To assess if there was a relationship between premature birth and the study vaiables, characteristics were compared initially in a univariate fashion between the cases and controls (Table 2). Results from the univariate regression analysis, suggest that 11 variables namely: periodontitis, ever used tobacco, mother’s weight, malaria during pregnancy, urinary tract infection during pregnancy, inter-conception period, previous premature delivery, stress and violence during pregnancy were all possibly associated with premature birth (i.e the p-value was less than 0.1) and therefore eligible for the multivariate logistic regression analysis.

Table 2 Association between premature birth and potential risk factors

Multivariate regression analysis was then performed and the variables were hierarchically grouped into three groups: whereby demographic variable of employment status was put first in the regression model as step 1 and followed by other potential factors of ever used tobacco, mother’s weight, last pregnancy, previous premature delivery, history of stress, presence of malaria or urinary tract infection during pregnancy, physical trauma during pregnancy and domestic violence during pregnancy. In the third step of the regression model, periodontitis was added on its own as it was hypothesized as the study’s main exposure variable.

After adjusting for the other variables in the model, the mutiple logistic regression analysis revealed a strong independent association between periodontitis and premature birth, where periodontitis could lead to a six-fold higher risk of delivering premature infants compared to women who had no periodontitis (OR: 6.360, 95% CI 3.9, 10.4). It is worth noting that only previous pre-term birth (OR = 10.6) had a higher risk estimate than periodontitis status. Other significant results from Table 3 suggest that low maternal weight, previous history of prematurity, exposure to violence during pregnancy and a shorter interconception period were also significantly associated with pre-term birth.

Table 3 Multivariate logistic regression analysis of premature birth with possible risk factors (Final model)

Discussion

Premature birth is a major healthcare challenge and is associated with many potential consequences such as lifelong disabilities and high healthcare costs [4]. Premature delivery, which was defined in this study as any delivery within a period of less than 37 weeks, accounts for almost 15 million neonates born prematurely worldwide, mostly in low and middle-income countries [25]. Various risk factors have been identified related to the mother’s premature birth. These maternal risk factors include previous preterm birth, age, weight, socio-economic status, smoking, multiple pregnancies, low prenatal care, nutrition, stress, genito-urinary tract infections, and malaria. In addition, some studies have reported on the possible relationship between periodontitis and premature birth.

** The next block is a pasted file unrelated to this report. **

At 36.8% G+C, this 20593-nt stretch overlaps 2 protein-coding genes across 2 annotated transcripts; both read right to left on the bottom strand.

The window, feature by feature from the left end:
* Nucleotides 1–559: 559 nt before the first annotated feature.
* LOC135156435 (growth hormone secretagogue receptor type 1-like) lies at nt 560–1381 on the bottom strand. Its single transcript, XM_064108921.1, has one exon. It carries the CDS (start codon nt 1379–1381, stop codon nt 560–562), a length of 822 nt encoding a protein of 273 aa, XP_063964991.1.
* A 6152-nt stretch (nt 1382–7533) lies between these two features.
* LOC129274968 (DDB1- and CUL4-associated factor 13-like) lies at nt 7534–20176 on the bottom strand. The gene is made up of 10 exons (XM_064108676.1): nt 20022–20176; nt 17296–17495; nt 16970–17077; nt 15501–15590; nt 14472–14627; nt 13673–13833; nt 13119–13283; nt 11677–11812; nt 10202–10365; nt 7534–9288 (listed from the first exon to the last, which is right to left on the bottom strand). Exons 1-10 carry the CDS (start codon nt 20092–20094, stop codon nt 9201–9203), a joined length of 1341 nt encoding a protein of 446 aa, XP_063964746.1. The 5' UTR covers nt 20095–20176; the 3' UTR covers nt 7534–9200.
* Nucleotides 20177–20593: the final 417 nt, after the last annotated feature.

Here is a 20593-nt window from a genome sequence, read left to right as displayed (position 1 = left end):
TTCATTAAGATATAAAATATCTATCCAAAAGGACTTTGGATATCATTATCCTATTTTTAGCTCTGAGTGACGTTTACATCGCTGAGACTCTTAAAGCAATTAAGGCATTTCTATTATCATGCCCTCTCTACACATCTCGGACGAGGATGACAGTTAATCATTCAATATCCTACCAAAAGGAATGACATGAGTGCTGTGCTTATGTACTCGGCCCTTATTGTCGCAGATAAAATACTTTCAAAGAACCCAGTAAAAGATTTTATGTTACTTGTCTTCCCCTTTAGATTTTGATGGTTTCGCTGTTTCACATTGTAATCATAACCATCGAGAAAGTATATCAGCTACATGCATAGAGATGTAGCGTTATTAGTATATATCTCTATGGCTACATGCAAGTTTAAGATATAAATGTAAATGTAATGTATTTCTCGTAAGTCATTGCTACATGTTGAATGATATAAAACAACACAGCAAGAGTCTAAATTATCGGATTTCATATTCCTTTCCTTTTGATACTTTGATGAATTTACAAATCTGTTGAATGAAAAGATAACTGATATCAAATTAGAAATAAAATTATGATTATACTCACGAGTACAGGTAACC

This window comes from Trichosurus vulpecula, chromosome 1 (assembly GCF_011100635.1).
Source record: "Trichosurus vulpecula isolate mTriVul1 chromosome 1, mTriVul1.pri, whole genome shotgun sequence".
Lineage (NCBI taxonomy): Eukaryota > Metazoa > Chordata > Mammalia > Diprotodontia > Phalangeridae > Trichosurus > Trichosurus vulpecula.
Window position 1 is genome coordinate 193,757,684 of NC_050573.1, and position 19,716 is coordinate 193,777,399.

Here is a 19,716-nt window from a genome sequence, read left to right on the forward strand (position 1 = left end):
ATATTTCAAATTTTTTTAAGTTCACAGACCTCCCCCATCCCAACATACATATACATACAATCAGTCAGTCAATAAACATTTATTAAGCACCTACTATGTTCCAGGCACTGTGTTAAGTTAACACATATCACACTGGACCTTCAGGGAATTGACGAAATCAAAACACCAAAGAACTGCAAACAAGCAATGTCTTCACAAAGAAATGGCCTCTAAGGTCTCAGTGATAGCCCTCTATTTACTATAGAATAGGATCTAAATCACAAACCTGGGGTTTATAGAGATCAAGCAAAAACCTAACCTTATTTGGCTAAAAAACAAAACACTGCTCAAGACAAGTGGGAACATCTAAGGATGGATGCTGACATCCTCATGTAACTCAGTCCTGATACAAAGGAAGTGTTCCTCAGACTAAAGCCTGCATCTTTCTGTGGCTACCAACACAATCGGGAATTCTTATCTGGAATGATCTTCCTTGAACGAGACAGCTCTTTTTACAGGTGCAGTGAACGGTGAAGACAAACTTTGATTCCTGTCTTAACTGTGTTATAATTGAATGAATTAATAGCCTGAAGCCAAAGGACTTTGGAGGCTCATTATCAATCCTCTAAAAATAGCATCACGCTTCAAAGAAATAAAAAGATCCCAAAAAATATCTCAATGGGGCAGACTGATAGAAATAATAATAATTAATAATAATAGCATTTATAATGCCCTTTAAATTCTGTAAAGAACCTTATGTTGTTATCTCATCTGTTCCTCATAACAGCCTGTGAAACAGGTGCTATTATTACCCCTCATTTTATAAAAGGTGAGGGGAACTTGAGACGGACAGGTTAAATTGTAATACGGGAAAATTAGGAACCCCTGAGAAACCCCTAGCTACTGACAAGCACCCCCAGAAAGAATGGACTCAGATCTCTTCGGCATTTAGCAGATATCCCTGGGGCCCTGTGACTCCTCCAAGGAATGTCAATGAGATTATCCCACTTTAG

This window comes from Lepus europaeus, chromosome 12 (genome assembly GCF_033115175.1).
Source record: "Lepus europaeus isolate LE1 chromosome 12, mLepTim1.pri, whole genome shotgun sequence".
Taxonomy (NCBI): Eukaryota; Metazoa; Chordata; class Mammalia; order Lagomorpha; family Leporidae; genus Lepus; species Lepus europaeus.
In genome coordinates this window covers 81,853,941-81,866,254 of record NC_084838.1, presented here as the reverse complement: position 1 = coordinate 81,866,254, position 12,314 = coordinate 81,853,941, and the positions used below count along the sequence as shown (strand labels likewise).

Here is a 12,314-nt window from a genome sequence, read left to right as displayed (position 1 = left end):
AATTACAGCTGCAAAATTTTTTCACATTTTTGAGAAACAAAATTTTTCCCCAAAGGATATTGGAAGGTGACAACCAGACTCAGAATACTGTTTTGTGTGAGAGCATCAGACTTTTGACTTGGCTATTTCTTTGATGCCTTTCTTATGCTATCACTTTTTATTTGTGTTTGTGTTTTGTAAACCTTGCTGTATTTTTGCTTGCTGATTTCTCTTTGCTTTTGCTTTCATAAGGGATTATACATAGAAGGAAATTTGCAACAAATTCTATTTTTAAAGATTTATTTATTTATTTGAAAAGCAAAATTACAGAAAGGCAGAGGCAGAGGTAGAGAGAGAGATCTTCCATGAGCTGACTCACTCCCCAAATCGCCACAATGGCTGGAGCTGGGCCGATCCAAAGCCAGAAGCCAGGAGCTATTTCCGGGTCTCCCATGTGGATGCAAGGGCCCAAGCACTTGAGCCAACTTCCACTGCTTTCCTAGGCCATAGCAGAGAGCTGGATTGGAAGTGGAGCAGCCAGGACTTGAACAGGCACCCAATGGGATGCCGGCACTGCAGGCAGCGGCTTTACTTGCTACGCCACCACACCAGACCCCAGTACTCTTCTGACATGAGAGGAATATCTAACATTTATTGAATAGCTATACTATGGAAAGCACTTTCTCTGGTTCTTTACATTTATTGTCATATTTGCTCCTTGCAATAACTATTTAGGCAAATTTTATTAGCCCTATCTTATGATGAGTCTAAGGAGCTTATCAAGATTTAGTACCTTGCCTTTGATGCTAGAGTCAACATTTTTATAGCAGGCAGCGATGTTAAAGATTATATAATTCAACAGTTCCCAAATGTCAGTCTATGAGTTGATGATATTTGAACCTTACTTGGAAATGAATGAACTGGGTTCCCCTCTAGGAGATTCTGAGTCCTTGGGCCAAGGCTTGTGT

Many studies have reported the association between maternal age and premature birth; both extreme ages either under 18 years or above 40 years are considered to be risk factors for premature birth [26,27,28,29]. Though the majority of the studies concluded that the older maternal age was associated with higher risk of premature birth, Ambrogio and colleagues in their study observed that both extreme ages that is, maternal age under 17 and advanced age over 40 were independent factors for premature birth (OR 2.97; 95%CI 1.24, 7.14, P < 0.005) [26]. This was echoed by Florent and co-authors who also found that both advanced age and lower age were risk factors for premature birth [28].

On the other hand, Mumghamba in Tanzania compared mothers who had PTB infants and those with normal weight infants and reported that PLBW had a lower mean age [30]. Our study shows no association between maternal age and premature birth. In this study, most mothers were young, whereby the mean age was 27.35 (SD 5.2), ranging from 18 to 35 years This limited age range could be the reason why there was no statistical association between maternal age and premature birth in this study. Similarly, the study done in Uganda by Muwazi who also worked on a young population which also showed no association beteeen age and premature birth [31].

Maternal weight has also been reported to be associated with premature birth, whereby in our study the logistic regression revealed that mothers with low weight had higher chances of premature deliveries as opposed to mother with normal weight whereas the odds of having a premature birth baby was 3.2 times for underweight compared to those with normal weight mothers (OR: 3.207 95% CI 1.64, 6.28). Our study findings were echoed by Zhen and colleagues, who revealed that neonates born to underweight mothers had higher chances of preterm delivery (RR 1.21, 95% CI 1.14, 1.25,) [32]. Also in the current study, it was found that the history of violence during pregnancy was significantly associated with premature delivery where by women who experienced violence during pregnancy had 5.3 times higher risk of premature deliveries as opposed to other women who had no history of violence during pregnancy. These findings are in line with the results of the study done in Peru by Sixto Sanchez and colleagues on the risk of spontaneous preterm birth in relation to maternal exposure to intimate partner violence during pregnancy, and results revealed that the women who reported exposure to violence during pregnancy had a 2.1 fold increased risk of preterm birth compared to those who reported no exposure to violence (OR:2.1 95%CI 59,2.68) [33] . The other variables found to be associated with premature birth in this study included: the interval between last pregnancies and the current and previous premature birth.